Pirates 7, Phillies 6 (13). Philly's Kevin Gross, who was young and mediocre, took on Pittsburgh's Lee Tunnell, who was also young and pretty close to being outright bad. Both of them spent 1984 splitting time between the rotation and the bullpen, despite serving as near full-time starters in the surrounding years.
Tunnell threw a scoreless first; the only runner to reach was Von Hayes, who was quickly picked off after walking. The Pirates jumped ahead in the bottom of the inning; they loaded the bases on two-out singles by Johnny Ray and Jason Thompson and a walk to Lee Mazzilli, then scored two runs on a Milt May single and another on a hit by Jim Morrison. The Phillies loaded the bases in the second when Sixto Lezcano singled, John Wockenfuss reached on a Dale Berra error, and Ivan de Jesus walked, but Gross then came to the plate and grounded back to the mound to end the inning.
Gross threw a perfect second, however, and his teammates fared much better in the top of the third. Juan Samuel led off with a single, Jeff Stone tripled him home, and Hayes added an RBI groundout to make it a 3-2 game. Mike Schmidt then walked, Tim Corcoran singled, and Lezcano belted a three-run homer to take the lead and drive Tunnell from the mound in favor of Cecilio Guante. Gross was perfect in the bottom of the third as well, then singled leading off the fourth before being left on. May led off the bottom of the inning with a homer to pull Pittsburgh within 5-4. Guante was spotless in the fifth, and the Pirates tied it in the bottom of the inning when Lee Lacy singled, stole second, took third on a passed ball, and scored on a Mazzilli groundout.
Guante worked around a de Jesus single in the sixth, and Gross set the Pirates down 1-2-3 in the bottom of the inning. The Phils took the lead again in the seventh when Stone singled and Schmidt tripled him home, though they missed an opportunity to extend that lead by leaving Schmidt at third. That would come back to haunt them a short time later, when Marvell Wynne and Lacy started the bottom of the seventh with singles, Ray bunted them to second and third, and Thompson greeted reliever Al Holland with a game-tying sac fly.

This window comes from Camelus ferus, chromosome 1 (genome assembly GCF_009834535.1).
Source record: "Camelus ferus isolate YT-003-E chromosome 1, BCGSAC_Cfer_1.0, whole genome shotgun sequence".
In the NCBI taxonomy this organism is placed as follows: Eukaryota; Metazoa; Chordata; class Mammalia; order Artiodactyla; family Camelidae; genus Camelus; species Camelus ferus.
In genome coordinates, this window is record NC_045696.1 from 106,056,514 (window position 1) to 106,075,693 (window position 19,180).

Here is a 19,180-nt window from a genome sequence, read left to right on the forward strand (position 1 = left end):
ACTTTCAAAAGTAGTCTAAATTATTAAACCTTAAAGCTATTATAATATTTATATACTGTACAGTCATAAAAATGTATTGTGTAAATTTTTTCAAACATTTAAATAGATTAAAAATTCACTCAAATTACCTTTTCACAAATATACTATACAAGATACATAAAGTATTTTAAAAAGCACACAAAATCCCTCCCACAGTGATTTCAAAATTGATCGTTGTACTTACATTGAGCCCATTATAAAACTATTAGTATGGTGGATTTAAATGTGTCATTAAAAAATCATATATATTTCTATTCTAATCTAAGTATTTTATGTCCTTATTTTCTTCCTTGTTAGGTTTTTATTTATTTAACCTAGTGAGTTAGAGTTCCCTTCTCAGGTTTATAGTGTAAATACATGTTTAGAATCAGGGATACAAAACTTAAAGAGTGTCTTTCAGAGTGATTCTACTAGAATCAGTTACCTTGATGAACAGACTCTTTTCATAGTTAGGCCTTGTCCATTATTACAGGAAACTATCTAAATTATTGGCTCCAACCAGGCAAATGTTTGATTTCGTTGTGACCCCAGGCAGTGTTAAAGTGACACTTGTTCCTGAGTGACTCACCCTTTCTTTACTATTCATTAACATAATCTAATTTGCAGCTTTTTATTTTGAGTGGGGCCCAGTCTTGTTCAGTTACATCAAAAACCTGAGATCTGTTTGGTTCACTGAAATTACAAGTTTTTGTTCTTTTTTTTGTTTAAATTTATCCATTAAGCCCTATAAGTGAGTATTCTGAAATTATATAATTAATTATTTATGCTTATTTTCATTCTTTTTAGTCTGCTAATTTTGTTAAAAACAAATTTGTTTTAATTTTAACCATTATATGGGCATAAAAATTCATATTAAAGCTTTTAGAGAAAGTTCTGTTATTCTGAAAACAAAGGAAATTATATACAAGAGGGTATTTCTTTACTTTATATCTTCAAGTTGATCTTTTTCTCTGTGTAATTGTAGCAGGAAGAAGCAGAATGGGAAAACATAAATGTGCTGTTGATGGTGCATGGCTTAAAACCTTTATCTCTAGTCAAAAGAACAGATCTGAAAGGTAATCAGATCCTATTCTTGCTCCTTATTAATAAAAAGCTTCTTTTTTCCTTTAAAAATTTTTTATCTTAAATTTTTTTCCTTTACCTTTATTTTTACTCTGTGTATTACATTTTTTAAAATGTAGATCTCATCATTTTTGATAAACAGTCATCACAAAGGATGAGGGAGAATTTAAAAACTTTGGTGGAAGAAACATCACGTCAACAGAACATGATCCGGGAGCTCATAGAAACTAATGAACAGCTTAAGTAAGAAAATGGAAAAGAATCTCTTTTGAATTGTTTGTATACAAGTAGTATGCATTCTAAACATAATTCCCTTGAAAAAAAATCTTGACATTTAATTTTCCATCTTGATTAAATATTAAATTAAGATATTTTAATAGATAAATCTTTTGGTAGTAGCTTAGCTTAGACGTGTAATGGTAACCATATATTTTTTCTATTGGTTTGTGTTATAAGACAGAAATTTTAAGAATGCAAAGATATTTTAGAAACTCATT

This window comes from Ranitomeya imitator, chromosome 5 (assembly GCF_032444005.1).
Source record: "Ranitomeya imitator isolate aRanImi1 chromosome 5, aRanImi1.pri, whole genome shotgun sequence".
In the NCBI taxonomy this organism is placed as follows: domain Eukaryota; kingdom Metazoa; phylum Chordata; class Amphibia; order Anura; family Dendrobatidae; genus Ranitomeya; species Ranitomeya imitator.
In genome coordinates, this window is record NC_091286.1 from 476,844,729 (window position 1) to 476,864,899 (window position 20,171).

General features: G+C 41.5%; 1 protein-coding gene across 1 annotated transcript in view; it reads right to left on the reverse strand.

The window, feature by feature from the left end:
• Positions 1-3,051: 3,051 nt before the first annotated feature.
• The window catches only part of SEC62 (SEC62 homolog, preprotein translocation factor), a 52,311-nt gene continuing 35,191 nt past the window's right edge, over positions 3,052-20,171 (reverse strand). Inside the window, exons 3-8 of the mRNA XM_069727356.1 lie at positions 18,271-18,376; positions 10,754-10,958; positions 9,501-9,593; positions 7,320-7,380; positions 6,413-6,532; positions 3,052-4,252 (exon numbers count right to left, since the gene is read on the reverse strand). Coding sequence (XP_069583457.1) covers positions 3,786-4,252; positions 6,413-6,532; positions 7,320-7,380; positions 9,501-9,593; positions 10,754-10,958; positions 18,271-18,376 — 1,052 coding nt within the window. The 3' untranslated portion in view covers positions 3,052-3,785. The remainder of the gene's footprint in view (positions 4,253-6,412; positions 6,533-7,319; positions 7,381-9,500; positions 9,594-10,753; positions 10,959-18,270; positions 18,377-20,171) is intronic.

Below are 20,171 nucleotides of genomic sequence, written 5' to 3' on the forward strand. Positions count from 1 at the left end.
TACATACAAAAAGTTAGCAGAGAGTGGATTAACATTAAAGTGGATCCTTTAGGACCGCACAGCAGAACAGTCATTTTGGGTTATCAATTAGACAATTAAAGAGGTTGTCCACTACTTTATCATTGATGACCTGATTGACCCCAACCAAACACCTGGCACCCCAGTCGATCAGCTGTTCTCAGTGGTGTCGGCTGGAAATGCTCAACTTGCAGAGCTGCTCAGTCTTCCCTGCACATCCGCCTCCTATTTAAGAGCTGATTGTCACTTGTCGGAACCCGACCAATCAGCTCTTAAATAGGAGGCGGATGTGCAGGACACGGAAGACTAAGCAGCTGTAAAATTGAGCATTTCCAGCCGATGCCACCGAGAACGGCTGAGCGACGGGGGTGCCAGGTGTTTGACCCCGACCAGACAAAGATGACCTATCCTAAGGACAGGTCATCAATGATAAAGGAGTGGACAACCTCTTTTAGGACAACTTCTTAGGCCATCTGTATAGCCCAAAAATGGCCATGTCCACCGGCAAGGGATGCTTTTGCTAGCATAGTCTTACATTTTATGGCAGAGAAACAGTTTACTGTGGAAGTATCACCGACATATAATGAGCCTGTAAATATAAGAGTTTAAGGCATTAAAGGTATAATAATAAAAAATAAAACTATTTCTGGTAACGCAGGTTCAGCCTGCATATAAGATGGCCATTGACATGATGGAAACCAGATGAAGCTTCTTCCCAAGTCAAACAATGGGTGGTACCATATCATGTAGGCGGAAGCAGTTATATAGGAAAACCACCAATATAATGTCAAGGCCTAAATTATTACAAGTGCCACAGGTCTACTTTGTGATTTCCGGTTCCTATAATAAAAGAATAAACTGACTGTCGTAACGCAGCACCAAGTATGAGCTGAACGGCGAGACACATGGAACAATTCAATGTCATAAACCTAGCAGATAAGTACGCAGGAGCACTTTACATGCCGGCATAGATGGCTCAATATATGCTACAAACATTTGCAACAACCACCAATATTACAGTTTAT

Guante and Holland exchanged flawless eighths; Guante allowed only a walk to Hayes in the ninth, and Holland retired the Pirates in order to send the game to extras. Kent Tekulve kept the bases clear in the tenth, while Thompson singled against Andersen only to have pinch runner Rafael Belliard caught stealing. Tekulve allowed a Garry Maddox single in the top of the eleventh; he then induced what could have been a double play from Samuel, but Belliard (having taken over at short) erred on the throw to first, putting Samuel at second. Rod Scurry relieved and got an inning-ending groundout from Stone. Andersen and Scurry traded perfect frames; Andersen then issued a pair of walks in the twelfth before getting a double play from Ray.
Scurry was perfect again in the thirteenth, and Bill Campbell relieved in the bottom of the inning. Belliard led off by flying to Hayes in center - and Hayes erred on the play, sending Belliard to third. A pair of intentional walks loaded the bases, and Morrison hit into a force at home for the first out, but Berra singled to score the winning run.
The starters in this game combined to pitch 8.2 of the 25.1 innings, and gave up 11 of the 13 runs that were scored. In particular, Lee Tunnell allowed 5 runs in 2.1 innings, and the Pirate bullpen then gave up one run in 10.2. That's about as good a recovery as a pitching staff can have from a disastrous start.